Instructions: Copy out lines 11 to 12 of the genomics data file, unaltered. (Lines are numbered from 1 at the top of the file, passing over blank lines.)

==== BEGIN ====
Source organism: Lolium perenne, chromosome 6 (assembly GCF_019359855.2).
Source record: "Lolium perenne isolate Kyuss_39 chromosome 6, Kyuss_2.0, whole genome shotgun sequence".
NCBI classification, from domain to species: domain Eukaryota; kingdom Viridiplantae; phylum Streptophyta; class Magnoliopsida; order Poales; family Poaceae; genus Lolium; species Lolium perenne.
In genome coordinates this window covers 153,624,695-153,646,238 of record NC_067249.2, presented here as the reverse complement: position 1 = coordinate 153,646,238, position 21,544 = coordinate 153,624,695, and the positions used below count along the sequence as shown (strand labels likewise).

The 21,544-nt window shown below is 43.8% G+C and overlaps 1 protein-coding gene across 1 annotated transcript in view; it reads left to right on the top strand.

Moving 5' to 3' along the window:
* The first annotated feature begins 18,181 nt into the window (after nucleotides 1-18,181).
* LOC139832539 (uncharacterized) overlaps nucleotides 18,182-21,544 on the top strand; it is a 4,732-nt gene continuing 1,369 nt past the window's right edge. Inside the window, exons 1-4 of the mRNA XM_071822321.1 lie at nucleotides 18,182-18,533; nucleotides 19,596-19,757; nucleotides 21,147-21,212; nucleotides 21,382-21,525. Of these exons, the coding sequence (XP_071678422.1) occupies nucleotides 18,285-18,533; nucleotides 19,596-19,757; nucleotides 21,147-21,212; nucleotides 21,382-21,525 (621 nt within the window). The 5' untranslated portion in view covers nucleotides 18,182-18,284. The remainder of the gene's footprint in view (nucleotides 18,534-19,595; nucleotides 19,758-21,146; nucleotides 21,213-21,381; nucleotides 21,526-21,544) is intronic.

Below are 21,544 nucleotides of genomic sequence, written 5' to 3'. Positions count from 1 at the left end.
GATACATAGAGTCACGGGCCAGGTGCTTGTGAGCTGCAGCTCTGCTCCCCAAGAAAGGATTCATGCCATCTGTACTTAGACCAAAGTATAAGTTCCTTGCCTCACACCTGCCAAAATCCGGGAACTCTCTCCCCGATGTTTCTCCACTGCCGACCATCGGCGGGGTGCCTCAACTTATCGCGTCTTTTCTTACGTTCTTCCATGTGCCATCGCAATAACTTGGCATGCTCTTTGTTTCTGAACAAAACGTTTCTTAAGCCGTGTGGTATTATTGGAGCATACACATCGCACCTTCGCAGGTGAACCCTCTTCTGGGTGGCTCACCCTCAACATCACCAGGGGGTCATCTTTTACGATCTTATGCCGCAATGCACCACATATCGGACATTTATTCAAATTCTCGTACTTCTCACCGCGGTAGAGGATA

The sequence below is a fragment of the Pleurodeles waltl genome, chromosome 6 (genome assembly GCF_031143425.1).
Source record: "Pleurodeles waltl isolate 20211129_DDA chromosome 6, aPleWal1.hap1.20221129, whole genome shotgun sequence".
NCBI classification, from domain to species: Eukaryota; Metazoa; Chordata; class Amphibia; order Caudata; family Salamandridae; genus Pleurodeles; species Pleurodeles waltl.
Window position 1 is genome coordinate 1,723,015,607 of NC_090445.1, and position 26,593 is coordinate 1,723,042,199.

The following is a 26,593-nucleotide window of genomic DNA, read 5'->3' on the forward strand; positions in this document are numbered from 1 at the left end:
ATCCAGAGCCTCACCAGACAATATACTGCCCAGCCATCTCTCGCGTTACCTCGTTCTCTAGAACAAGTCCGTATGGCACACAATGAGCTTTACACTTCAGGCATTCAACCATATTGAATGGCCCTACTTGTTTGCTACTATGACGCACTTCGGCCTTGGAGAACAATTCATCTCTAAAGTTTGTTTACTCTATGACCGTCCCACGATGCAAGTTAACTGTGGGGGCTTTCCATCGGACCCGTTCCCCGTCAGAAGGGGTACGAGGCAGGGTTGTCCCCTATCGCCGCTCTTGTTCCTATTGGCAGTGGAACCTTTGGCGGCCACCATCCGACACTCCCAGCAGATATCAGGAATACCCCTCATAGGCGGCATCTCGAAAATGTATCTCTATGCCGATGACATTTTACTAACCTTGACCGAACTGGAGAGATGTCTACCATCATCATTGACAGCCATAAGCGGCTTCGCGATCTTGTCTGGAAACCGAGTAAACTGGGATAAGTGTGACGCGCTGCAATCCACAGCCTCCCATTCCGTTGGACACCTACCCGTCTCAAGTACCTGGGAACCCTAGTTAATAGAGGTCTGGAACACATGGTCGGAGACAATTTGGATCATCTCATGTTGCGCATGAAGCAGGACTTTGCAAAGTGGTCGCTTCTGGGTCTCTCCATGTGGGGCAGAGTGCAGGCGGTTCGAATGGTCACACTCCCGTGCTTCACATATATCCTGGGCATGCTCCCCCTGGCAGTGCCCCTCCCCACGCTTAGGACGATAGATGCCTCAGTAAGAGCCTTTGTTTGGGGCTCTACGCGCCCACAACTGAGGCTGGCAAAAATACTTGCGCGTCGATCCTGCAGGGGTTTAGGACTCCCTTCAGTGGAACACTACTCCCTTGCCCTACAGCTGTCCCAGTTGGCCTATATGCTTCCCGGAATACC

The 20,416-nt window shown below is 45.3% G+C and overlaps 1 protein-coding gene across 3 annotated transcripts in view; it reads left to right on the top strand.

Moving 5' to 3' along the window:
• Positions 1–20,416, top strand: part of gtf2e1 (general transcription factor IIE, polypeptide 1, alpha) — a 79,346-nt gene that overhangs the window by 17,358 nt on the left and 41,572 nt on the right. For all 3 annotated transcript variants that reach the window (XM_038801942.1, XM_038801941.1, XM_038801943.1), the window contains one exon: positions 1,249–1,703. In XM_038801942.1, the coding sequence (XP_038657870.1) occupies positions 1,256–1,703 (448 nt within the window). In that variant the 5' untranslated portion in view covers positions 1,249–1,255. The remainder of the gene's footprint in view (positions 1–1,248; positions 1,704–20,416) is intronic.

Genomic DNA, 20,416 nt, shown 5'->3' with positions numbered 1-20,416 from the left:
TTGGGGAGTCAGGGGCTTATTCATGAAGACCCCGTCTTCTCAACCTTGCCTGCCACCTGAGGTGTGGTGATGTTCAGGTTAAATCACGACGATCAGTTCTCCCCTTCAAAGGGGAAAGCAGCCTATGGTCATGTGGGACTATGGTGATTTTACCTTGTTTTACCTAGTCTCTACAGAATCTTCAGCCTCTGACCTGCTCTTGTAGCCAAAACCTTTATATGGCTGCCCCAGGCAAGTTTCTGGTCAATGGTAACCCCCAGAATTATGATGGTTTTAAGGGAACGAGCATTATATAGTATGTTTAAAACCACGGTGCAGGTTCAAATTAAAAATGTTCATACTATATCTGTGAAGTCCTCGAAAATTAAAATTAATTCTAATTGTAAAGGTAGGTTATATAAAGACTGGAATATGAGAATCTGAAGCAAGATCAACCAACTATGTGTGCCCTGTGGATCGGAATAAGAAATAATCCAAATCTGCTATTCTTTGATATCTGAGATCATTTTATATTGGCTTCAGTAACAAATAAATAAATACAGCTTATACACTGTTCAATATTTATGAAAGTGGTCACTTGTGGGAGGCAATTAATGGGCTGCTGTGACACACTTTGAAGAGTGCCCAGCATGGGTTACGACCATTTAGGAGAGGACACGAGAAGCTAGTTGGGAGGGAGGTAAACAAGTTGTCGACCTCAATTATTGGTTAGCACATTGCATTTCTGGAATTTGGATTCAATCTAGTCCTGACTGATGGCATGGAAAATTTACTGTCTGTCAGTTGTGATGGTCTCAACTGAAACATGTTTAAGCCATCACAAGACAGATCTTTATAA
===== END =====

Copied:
The sequence below is a fragment of the Pleurodeles waltl genome, chromosome 6 (genome assembly GCF_031143425.1).
Source record: "Pleurodeles waltl isolate 20211129_DDA chromosome 6, aPleWal1.hap1.20221129, whole genome shotgun sequence".